Initiated in anticipation of hosting the final presidential debate on October 22, 2020, Belmont University hosted a visual display of Unity Flags that promote empathy for bipartisanship from artists across the United States, using the American flag and their home states as inspiration. The brainchild of Dr. Meaghan Brady Nelson, assistant professor of art education and program director of fine arts at Belmont, the Unity Flag Project was originally housed at Belmont’s Leu Center for the Visual Arts.
Now, the project is a travelling art exhibit heading to Virginia Wesleyan University’s Robert Nusbaum Center and Neil Britton Art Gallery, set to open on Inauguration Day, January 20, and to continue through March 19 as an expression of national unity. An additional 12 flags created by local individuals and groups will be added to the on-campus exhibition, and digital designs will be added virtually. The exhibit can be viewed virtually here.
Brady Nelson’s goal was to take the blue and red polarization of the country’s current political climate and to use the visual arts to bring them together to foster “purple empathy.” The project was designed to encourage civil discourse, build empathy and bridge political divides through the visual arts by inviting artists from across the country to create representations of the U.S. flag that expressed empathy for bipartisanship.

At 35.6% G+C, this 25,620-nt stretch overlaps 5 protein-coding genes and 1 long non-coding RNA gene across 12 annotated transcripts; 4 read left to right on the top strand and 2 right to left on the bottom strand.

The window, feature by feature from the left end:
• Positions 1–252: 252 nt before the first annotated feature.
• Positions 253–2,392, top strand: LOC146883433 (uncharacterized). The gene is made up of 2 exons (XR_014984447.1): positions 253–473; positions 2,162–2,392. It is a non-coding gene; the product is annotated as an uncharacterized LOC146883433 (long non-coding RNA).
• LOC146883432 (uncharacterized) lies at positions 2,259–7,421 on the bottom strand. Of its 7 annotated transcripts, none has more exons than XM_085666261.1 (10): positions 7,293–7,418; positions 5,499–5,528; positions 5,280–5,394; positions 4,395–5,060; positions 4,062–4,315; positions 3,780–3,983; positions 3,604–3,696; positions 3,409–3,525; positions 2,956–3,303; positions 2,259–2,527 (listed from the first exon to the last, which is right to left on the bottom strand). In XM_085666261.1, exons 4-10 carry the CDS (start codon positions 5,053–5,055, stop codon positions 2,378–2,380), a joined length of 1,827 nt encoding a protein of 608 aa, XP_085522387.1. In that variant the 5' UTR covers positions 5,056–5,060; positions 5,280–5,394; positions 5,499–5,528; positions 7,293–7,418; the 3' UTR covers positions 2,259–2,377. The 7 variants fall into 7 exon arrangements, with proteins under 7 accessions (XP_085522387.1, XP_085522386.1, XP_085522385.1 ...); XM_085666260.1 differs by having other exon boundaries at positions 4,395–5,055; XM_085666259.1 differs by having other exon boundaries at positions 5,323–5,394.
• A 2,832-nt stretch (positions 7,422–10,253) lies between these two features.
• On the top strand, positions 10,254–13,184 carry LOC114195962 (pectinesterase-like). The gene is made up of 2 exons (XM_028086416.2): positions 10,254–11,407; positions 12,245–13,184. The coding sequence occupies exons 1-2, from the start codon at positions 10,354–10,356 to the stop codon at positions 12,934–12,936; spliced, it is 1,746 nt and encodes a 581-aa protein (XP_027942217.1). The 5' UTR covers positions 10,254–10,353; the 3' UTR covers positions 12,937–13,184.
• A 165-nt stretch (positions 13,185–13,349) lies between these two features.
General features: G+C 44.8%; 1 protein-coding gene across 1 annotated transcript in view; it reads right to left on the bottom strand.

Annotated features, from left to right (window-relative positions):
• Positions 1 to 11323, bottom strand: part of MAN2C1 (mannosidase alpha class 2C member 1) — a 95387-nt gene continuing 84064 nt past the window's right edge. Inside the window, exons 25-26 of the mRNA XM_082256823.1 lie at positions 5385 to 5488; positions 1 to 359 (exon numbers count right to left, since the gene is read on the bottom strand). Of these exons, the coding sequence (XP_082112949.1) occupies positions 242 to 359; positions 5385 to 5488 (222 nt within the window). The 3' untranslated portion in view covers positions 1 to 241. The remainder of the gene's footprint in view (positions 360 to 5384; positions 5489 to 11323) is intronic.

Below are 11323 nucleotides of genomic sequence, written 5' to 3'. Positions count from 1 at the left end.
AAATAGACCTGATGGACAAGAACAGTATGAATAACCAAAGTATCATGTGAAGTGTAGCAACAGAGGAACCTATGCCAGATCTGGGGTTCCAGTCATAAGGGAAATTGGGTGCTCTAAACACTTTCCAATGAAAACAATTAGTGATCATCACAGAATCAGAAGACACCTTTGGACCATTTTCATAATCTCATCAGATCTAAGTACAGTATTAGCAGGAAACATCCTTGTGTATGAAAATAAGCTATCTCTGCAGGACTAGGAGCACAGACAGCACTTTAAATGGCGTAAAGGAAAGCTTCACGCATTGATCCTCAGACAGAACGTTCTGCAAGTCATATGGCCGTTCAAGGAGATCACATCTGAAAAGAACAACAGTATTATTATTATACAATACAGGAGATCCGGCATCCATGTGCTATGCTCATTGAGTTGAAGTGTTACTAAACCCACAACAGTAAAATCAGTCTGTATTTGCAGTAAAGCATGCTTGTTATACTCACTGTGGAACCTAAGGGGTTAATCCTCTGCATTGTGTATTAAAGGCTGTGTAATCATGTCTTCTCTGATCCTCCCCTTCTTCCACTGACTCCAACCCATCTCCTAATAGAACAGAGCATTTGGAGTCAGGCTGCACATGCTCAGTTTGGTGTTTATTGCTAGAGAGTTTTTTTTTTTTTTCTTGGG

Nelson explained, “’Purple empathy’ is the action of understanding, being aware of, being sensitive to and vicariously experiencing the feelings, thoughts and experience of another’s political views, political experiences, political opinions, political understandings, political intentions and political decisions.”
In VWU’s announcement of the upcoming exhibit, John Rudel, curator of exhibitions for the Neil Britton Art Gallery, said civil discourse in the arts has the power to provide a focal point for dialogue, to reduce barriers to participation and spark individuals into action, to promote new ways of thinking about and understanding issues, and to ultimately catalyze needed change.
“Following a period of tremendous social unrest in our country, we are hopeful that promoting unity through this exhibition and related events will harness the power of creative expression as a means for positive growth,” he said.
The Robert Nusbaum Center was selected to create the Unity Flag for the state of Virginia. “A Beacon of Hope” was one of the 30 state flags displayed during the October debate and features a lighthouse and heart images as symbols of welcome and hope.